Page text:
Buying or selling a home can be a long, complicated process and a good Realtor can make all the difference. As with any service providers, there are the good Realtors and the bad Realtors – so how do you tell the difference? Unfortunately, they don’t wear a sign indicating their skill level, so it is up to you to thoroughly investigate and interview the candidates.
Here are the questions you need to ask to ensure you hire a great REALTOR®:
Tell me about yourself…
Find out how long the REALTOR® has been in the business, what credentials he holds, and whether or not they have a specialty.
More experienced REALTORS® may be more comforting if it is your first time buying or selling. Newer REALTORS® have their perks, too – they have plenty of training to off-set experience and are more likely to understand the importance of technology in the buying/selling process.
A real estate agent is not a REALTOR®, but a REALTOR® is a real estate agent. To be a REALTOR® means you are a member of the National Association of REALTORS® (NAR). Members are held to higher standards of ethics, training, etc.
If the REALTOR® has specialized in selling condos, then he might not be a good choice for selling your large house.
What are your list-price-to-selling-price ratio and your list-to-sold ratio?
The list-to-sold ratio is exactly what it sounds like – what percentage of the homes they have listed were bought? There is no magic percentage that indicates a great REALTOR®, but a high percentage coupled with a high number of listings is a good sign.
The list-price-to-selling-price ratio is the comparison of the original list price of the property to the price at which it eventually sold – the higher the percentage the better.
What services will you provide that set you apart from other REALTORS®?
It is easy for people to talk big when being interviewed, so make sure you get their promises in writing. Have your REALTOR® attach an addendum to your contract listing all of the services she said she would offer.
Can you give me the CMA report on the area?
The comparative market analysis (CMA) is a study done by real estate agents to establish a home’s market value. The amount of detail the REALTOR® can give you will show you how knowledgeable he is about the market. The same rule applies when asking about the neighborhood. The REALTOR® should be able to tell you all about the local schools, parks, and lifestyle.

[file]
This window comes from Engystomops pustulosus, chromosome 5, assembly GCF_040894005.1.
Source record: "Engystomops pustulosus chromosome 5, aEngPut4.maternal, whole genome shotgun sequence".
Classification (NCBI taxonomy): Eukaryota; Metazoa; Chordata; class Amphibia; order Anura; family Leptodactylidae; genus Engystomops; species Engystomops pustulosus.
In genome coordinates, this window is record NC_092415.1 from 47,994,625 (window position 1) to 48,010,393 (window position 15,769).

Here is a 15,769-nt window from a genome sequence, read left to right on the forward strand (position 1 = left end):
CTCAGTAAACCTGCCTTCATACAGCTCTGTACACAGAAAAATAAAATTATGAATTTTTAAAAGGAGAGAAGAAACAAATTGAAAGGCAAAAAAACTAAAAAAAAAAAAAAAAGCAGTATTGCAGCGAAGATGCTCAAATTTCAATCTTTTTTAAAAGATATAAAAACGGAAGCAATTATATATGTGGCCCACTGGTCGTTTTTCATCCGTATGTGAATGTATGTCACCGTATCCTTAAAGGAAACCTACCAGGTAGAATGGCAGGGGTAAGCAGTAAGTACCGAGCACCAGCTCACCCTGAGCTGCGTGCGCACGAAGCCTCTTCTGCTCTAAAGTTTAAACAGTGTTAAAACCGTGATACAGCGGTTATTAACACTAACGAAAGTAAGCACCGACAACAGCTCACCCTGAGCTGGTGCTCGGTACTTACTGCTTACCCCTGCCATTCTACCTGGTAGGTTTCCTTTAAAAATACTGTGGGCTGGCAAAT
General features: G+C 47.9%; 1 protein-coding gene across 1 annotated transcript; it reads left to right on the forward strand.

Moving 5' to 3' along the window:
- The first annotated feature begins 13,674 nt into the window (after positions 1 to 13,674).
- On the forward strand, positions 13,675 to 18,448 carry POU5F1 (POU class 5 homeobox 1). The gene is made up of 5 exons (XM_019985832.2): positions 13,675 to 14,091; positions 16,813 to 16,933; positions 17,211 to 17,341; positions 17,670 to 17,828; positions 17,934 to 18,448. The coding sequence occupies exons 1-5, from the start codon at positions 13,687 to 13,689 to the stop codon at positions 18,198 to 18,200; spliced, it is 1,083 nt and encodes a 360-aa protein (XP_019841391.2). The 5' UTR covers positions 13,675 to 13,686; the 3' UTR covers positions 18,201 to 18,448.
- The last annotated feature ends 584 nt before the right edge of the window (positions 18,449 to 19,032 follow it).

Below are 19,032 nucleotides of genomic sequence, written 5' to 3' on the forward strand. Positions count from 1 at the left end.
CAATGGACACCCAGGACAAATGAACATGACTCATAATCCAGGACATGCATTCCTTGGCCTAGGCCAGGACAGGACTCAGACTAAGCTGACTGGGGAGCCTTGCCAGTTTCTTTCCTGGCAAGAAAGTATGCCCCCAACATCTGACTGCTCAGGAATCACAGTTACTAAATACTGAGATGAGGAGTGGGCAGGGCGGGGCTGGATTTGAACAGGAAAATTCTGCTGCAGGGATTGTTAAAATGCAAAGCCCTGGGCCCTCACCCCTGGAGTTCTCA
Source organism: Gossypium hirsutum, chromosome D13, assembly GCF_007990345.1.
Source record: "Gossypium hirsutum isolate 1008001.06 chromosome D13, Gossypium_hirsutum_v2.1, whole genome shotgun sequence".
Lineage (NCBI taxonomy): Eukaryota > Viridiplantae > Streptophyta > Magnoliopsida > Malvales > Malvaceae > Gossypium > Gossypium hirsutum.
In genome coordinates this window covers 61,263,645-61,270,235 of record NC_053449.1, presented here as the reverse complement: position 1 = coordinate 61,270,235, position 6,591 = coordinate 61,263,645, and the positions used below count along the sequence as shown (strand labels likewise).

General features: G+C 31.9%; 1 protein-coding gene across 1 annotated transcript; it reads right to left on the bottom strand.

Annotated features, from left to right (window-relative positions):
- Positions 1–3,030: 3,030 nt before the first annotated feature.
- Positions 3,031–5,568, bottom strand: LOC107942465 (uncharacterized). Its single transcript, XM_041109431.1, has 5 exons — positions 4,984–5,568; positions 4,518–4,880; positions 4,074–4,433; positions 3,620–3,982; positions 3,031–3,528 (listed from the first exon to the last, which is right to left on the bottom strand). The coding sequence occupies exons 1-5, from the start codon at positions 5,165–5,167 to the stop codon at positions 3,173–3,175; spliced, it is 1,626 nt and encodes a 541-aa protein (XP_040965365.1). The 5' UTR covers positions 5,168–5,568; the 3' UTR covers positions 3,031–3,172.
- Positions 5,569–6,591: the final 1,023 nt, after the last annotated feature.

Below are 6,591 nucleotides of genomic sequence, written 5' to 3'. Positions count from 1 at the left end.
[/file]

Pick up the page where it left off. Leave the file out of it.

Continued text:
What kind of communication will we have?
The ideal answer to this question would be for the REALTOR® to ask what you want in terms of communication. Know ahead of time how much or how little you want to know. Also, by what means do you want to communicate – text, phone, email, etc?
The other important communication question is when and how is the REALTOR® available? Are you given a direct phone number, or do you have to go through other team members? Other team members may mean a faster answer, but a direct call means a more personalized experience because you will be working with the same person all the way through.
There is no right or wrong answer in terms of the communication process. It all depends on how involved you want to be and how much you value personalization of the process.
What does it cost?
Most REALTORS® are paid a certain percentage of your home’s selling price. If you think the percentage is too high, negotiate. Ask what you can do to help lower the price. Maybe you can cook for open houses, agree to reduce the amount of services, or agree to use the same realtor for buying your new home and selling your old one.
Cancellation fees are important to consider, too. If you happen to find a buyer on your own, or end up disliking your REALTOR®, what will that cost you?
How will you market my home?
A good REALTOR® will use advertisement in all forms – newspapers, internet, brochures, etc. Today, most people search the Internet when looking to buy, so the REALTOR® should be listing your home on a Multiple Listing Service (MLS)
Also, talk about open houses. Open houses are an important part of marketing and the REALTOR® should be able to offer you a specific plan. Too many open houses tend to attract low-ball bids, and too few can turn-off buyers who are looking to purchase ASAP.
What do you expect from me as a client?
In addition to knowing what the REALTOR® will do for you, you need to know what is expected of you. You don’t want to find out after signing a contract that the REALTOR® expects you to take on more responsibility than you had wanted or are able.
Can I have the contact information for your last three clients?
It can be very enlightening to hear about the REALTOR® from a client’s perspective. It will also help you judge if the REALTOR® is a good fit for you.
Last, but not least – What do I need to know that we haven’t talked about?
This question will separate the good REALTOR® from the best. There is always something else they can share with you and a great REALTOR® will respect you enough to take the time and talk with you about it.
It is important to ask all of these questions, and more. A good REALTOR® will give you all the information you need to know and put it in terms you can understand; in contrast, a bad REALTOR® may throw a lot of technical terms at you without explaining. Commit the time to finding a good REALTOR® because it will lead to a less stressful buying or selling process.